In his new residence, Toronto, Lucas is appreciated by Raptors head coach Dwane Casey for his leadership, even if that hasnt translated into consistent playing time yet.

Ive said from Day 1 how much I love John Lucas and hes done a heck of a job. He had a great exhibition. He did a really good job of shooting the ball, hit a little slump offensively, probably because of playing time being up and down a little bit, but the guy knows the game, Casey said before the game. I think hell be a great coach whenever he gets ready to retire from basketballI think its in his DNAbut totally positive. I talk to him all the time, letting him know how important he is to our team, the character of our team, the fiber of our team. But he can be on my team, any team, any time of the day.

For the first time in his professional career, Lucas is armed with some security, as a result of his two-year, guaranteed deal, but he still speaks with a tinge of regret when discussing his departure from Chicago.

Ive never been put in that type of position. I just wanted to play ball, but also turning 29, I had to make a decision financially and set myself up for the rest of my life, and thats really what it boiled down to, he said. I didnt want to leave, but everybody makes decisions. They went in a different direction and I went in a different direction.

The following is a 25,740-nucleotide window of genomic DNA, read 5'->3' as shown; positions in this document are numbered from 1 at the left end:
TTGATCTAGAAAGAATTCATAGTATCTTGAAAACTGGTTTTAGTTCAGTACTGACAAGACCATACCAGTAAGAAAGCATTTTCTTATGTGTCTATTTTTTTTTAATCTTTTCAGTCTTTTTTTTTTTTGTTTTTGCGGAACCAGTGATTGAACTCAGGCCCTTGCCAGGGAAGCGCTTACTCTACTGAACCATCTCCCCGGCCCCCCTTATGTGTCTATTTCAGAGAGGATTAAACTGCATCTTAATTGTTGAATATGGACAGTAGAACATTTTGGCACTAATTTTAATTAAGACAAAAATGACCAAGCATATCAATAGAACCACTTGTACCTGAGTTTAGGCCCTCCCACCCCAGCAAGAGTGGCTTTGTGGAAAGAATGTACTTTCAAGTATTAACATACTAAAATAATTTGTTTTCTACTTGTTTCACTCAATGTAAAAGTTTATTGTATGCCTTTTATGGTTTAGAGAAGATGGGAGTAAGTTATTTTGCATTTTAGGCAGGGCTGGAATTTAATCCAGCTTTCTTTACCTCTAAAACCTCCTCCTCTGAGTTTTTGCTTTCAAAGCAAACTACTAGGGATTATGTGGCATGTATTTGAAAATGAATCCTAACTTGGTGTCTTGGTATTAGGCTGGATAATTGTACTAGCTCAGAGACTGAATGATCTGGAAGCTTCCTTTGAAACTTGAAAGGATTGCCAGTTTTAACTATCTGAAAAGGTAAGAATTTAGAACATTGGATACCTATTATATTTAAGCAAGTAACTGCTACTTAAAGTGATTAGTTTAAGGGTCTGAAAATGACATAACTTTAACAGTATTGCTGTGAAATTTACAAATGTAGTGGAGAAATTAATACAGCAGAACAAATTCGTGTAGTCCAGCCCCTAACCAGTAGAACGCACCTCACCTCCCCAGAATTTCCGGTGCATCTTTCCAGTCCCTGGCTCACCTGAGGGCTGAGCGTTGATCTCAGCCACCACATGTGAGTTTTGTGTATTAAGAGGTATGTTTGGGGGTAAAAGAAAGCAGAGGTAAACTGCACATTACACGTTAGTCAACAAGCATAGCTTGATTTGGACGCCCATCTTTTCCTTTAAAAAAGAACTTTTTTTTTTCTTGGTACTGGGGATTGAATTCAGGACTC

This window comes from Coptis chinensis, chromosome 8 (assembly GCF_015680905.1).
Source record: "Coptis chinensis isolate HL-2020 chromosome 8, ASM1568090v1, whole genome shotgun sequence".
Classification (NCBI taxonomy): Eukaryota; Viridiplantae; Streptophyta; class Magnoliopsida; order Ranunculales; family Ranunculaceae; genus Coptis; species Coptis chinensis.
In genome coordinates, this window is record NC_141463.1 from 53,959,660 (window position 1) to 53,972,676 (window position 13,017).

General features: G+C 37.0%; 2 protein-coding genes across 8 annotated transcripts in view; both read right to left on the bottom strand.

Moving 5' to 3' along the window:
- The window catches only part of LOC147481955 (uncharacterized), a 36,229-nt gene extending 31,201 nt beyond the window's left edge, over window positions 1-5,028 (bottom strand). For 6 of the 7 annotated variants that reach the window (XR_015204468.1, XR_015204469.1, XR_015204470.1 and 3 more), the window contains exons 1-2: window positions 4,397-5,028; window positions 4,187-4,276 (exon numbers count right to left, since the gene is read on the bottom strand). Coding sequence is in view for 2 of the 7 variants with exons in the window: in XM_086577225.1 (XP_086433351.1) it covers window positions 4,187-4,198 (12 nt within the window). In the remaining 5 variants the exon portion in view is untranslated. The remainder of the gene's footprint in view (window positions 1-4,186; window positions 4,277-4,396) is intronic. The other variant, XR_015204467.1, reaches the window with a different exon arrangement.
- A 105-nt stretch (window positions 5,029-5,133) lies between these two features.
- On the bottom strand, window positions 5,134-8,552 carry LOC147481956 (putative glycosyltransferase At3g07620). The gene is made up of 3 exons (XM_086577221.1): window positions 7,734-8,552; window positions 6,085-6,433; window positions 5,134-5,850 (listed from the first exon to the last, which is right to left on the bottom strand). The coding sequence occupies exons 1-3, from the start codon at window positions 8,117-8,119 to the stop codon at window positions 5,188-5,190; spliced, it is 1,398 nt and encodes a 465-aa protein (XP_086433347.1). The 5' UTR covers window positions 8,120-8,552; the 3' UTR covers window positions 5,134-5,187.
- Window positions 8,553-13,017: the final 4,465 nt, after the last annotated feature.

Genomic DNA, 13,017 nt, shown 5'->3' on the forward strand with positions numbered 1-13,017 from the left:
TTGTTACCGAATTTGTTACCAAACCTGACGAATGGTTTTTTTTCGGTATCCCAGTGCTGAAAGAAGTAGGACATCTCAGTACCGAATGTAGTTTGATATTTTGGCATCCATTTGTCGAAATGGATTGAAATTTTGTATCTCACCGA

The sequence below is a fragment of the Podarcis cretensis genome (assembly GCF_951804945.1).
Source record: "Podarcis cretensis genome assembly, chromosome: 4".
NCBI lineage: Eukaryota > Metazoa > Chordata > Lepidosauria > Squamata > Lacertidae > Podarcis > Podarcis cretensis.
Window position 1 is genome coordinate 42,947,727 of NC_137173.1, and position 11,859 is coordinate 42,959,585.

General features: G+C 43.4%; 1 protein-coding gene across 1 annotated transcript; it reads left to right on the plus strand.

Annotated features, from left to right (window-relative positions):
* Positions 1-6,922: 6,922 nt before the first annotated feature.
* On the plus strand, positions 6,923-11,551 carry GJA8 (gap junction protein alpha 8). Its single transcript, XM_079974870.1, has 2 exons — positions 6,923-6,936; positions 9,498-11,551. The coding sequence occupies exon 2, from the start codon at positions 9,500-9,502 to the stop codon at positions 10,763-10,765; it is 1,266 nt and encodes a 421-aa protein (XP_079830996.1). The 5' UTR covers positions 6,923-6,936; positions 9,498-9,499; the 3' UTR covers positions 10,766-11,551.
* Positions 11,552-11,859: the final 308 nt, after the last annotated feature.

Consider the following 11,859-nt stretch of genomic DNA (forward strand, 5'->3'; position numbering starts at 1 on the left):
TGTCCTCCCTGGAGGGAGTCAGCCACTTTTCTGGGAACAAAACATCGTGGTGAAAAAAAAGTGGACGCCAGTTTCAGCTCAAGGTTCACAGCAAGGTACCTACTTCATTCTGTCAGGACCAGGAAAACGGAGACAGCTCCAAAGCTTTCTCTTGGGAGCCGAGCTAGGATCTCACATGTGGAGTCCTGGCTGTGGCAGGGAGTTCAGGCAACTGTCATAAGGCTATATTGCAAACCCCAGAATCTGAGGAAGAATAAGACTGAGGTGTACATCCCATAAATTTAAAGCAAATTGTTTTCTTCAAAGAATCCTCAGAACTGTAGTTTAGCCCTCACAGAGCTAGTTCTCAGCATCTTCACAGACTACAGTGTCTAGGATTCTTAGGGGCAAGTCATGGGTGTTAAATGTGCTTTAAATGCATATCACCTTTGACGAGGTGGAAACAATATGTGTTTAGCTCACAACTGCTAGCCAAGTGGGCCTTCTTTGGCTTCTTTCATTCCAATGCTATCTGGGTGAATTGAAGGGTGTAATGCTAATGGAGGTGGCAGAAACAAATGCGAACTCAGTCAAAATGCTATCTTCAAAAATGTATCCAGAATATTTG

Draft night highlighted the unfulfilling feeling of this past Bulls season

Draft night highlighted the unfulfilling feeling of this past Bulls season

The door has officially been closed on the 2017-18 season for the Chicago Bulls, and the word that most comes to mind is “unfulfilling.”

Or maybe even “indistinguishable.”

Draft night was supposed to be a culmination of a painful seven-month stretch that only had occasional yet costly moments of light.

Death lineup? Meet Death March. And Death April, while we’re at it.

The Bulls brass sold everyone on a full rebuild after trading Jimmy Butler one year ago, with an unspoken promise that this draft would bear franchise-changing fruit—hence the general feeling of angst or even indifference with the solid selection of Wendell Carter Jr. and their not-so-secret affection of Chandler Hutchison.

It was why fans believe the Bulls got cold feet about trading to move up, and why they believe the Bulls weren’t being pragmatic in staying away from Michael Porter Jr.

Porter, some believe, has star written all over him given his prep ranking this time last year and the Bulls were in position to speed up this process without having to go into a painful Process.

They were desperate for a star, believing the tankathon had produced so much suffering it had to be something on the back end.

There was the fight (or the punch).

The aftermath.

The miserable 3-20 start.

The 14-7 streak that produced the audacity of hope.

The reality that 14-7 was damaging enough to the lottery chances that a 3-11 finish couldn’t rectify.

And finally, the coin flip that cost them five spots in the lottery one month ago.

So that empty feeling has less to do with Carter and Hutchison, who’ve done nothing to earn the “blah” reaction from the fan base and some media. It has everything to do with the unanswered questions over the last 82 games and lack of clarity over the three hauls from draft night last year.